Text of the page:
Pass The Stivia Please

A few nights ago, my family and I had the pleasure of attending a delightful dinner party at the home of an incredibly interesting individual whom I had been hoping to meet for quite a while.

Our host (who ~ as fate would have it ~ also happens to be a close friend of my wife’s uncle) founded, and is head of, an institute here in Pakistan which is internationally recognized for its research, development, manufacturing and distribution of alternative food and heath products, derived from natural sources.   We discovered that his passions for promoting holistic and healthy living were represented even more vividly through his  gracious and humble personality, than through the product line of his company, which my family and I utilize often.    Both he and his wife seemed to radiate with timeless charm and, during our evening at their simple but elegant home, we engaged in several discussions of mutual interest, including ~ the importance of following one’s passions in life, the excitement which comes with research and experimentation, the quest for new ideas, and the sharing of knowledge internationally for the betterment of all.

The evening’s food was also reflective of our host’s professional work.   A gargantuan platter of miti chaval (sweet rice) ~ one of the evening’s deserts ~ was scrumptiously made with only two tablespoons of stivia, replacing what would have been gruesome amounts of bleached and refined white sugar.  Though the stivia plant is not indigenous to south-eastern Asia, our visionary host explained to my wife and I how he had been given a few seeds by a friend ~ one of which germinated.  Through cloning, his laboratory now grows the plants and he utilizes their sweet extract in many of his products.

Before leaving, each family in attendance was given a crate of fresh organic oranges alongside a decorative wicker gift basket ~ overflowing with herbal remedies, concentrated cinnamon, cardamom and rose flavoured sherbet syrups, as well as a wild assortment of organic preserves, marmalades and jams  (ginger, orange, fig, mulberry, carrot…enough to last us well into spring!) ~ testimony to our hosts generous nature and his desire to share the products he is so proud of.   In exchange, I too gifted he and his family with several of my little musical offerings and books ~ meager in comparison though to the hospitality, warmth and inspiration my family and I received during  the evening.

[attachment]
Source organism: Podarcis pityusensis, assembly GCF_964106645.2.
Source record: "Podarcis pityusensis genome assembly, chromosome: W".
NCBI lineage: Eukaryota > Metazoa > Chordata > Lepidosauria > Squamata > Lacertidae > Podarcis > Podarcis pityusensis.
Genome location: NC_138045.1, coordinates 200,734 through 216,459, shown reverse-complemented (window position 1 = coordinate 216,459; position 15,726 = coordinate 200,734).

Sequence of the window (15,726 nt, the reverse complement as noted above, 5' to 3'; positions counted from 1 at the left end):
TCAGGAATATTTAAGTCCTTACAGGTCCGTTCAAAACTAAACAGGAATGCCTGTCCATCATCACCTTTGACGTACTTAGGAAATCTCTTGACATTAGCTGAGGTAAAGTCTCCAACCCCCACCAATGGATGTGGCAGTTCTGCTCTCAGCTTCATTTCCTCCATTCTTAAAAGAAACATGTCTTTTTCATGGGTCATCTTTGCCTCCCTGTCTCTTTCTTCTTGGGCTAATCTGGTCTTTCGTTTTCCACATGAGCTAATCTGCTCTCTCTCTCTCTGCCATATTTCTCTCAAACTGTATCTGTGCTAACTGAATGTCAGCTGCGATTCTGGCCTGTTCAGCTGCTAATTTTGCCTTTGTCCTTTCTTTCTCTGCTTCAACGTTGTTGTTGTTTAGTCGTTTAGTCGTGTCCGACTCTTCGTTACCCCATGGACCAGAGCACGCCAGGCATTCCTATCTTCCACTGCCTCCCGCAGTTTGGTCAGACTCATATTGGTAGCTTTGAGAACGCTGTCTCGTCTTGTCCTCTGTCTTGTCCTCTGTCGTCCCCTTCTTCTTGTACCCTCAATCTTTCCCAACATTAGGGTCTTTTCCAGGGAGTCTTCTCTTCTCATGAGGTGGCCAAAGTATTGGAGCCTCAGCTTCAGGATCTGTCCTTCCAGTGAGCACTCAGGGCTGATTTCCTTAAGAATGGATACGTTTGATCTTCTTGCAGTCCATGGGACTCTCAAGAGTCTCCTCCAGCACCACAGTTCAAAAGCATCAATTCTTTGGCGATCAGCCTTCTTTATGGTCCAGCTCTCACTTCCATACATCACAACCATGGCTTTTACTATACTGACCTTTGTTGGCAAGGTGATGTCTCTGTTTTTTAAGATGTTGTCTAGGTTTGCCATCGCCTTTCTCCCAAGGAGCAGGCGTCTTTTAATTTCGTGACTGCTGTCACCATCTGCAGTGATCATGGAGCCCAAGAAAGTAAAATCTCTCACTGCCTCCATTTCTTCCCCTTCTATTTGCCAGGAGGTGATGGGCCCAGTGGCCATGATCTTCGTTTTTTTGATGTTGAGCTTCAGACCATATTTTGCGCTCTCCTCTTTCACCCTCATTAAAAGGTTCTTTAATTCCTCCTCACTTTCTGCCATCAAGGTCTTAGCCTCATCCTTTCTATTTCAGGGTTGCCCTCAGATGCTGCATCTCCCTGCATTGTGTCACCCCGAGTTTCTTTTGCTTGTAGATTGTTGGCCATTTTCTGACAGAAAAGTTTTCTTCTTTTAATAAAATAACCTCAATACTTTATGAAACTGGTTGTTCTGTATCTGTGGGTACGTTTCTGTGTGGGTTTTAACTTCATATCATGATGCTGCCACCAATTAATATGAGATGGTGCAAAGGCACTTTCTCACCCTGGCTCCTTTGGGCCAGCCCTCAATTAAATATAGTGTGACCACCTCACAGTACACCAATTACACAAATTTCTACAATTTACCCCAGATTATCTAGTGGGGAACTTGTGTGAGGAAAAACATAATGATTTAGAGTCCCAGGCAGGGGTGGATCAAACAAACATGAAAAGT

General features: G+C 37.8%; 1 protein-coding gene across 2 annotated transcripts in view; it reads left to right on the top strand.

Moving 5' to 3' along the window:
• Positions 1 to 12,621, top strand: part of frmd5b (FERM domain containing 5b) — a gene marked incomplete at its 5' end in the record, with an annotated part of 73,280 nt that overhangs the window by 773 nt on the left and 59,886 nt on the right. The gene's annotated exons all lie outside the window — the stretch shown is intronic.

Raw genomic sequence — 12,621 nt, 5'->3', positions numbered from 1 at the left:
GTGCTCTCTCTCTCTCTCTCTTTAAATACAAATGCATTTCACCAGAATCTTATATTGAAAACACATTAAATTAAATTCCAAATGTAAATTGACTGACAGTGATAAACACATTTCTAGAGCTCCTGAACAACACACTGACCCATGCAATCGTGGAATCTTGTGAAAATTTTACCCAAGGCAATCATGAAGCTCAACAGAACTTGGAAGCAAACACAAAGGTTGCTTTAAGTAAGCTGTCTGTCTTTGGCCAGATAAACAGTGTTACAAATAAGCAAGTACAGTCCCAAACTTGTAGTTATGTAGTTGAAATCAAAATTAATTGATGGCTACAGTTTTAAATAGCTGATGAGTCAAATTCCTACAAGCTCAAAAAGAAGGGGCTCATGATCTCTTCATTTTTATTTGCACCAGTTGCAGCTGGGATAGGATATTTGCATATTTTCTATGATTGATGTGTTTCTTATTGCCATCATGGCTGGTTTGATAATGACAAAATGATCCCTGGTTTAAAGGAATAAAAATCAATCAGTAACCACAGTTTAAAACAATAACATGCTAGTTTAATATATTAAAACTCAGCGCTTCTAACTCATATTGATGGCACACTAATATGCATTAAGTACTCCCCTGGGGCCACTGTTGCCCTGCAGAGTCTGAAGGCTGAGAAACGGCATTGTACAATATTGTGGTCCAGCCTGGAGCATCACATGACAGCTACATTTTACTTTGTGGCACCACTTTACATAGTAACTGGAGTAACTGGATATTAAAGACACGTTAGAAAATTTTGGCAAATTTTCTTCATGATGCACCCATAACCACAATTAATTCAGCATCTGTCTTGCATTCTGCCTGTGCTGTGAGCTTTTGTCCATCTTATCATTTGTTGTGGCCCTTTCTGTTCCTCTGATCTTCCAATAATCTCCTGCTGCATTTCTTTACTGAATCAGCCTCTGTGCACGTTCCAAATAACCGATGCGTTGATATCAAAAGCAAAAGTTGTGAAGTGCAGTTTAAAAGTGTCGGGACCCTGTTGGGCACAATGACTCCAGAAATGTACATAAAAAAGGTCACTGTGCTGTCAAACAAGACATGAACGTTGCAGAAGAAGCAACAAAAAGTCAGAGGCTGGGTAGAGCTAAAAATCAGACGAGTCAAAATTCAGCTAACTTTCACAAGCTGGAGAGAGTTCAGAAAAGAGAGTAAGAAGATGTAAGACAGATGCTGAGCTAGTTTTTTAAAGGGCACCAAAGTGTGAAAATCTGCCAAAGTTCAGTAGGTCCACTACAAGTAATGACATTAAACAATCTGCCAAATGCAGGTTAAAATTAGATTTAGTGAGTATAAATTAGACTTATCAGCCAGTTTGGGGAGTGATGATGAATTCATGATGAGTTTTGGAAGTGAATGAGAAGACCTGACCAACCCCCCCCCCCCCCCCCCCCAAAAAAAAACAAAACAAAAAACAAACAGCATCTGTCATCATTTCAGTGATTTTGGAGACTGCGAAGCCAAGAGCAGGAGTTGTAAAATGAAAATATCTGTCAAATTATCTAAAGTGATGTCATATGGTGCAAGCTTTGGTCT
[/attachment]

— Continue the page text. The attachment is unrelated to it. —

Since the dinner party, I have been reflecting upon how, in my life ~ in my time and the era of this word’s history that I have occupied ~ I have been somehow gifted with the blessing of meeting not only many of my own personal “heroes” (musicians, writers, thinkers, social activists and others) but also, many incredible individuals who have accomplished tremendous things in their short life spans.   Regardless of social popularity, Facebook “Likes” or the number of hits our names may yield in a Google search, I believe that every human being has so much to share with the world.  Sadly, however, it seems that so many of us underestimate our experiences, our knowledge or our talents…we let bitterness, irrational fears or our own egos consume us and keep us from contributing to our world in healthy, positive ways.

I discovered later that, my dinner party host had gone through a great many trials and tests in his personal life before he even embarked upon his chosen passions and highly successful professional initiatives.    That information raised my opinion of him even higher, for often times, even when we inevitably discover the unpleasant struggles of a hero’s human side, we can still be inspired by their lives if their graciousness overshadows their mistakes, their gratefulness overshadows their bitterness and their humility overshadows their pride.

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Categories: Community, Family, Personal Philosophy, Simple Living

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3 thoughts on “Pass The Stivia Please

  1. More often than “me”, it is when others underestimate and restrict our talents that we give up, left only with bitterness and struggles. In personal wisdom we can learn to get up each time we’re knocked. Keep moving. Plant seeds, grow trees and move. But sometimes it’s not that easy.

    This hero of yours sounds like a wonderful person. I wish him success and support from loved ones and the One who Loves.

    Great post. Humbling. Alhamdulillah.

  2. Your life in pakistan sounds so rustic and true to the earth.

  3. Junaid

    beautiful

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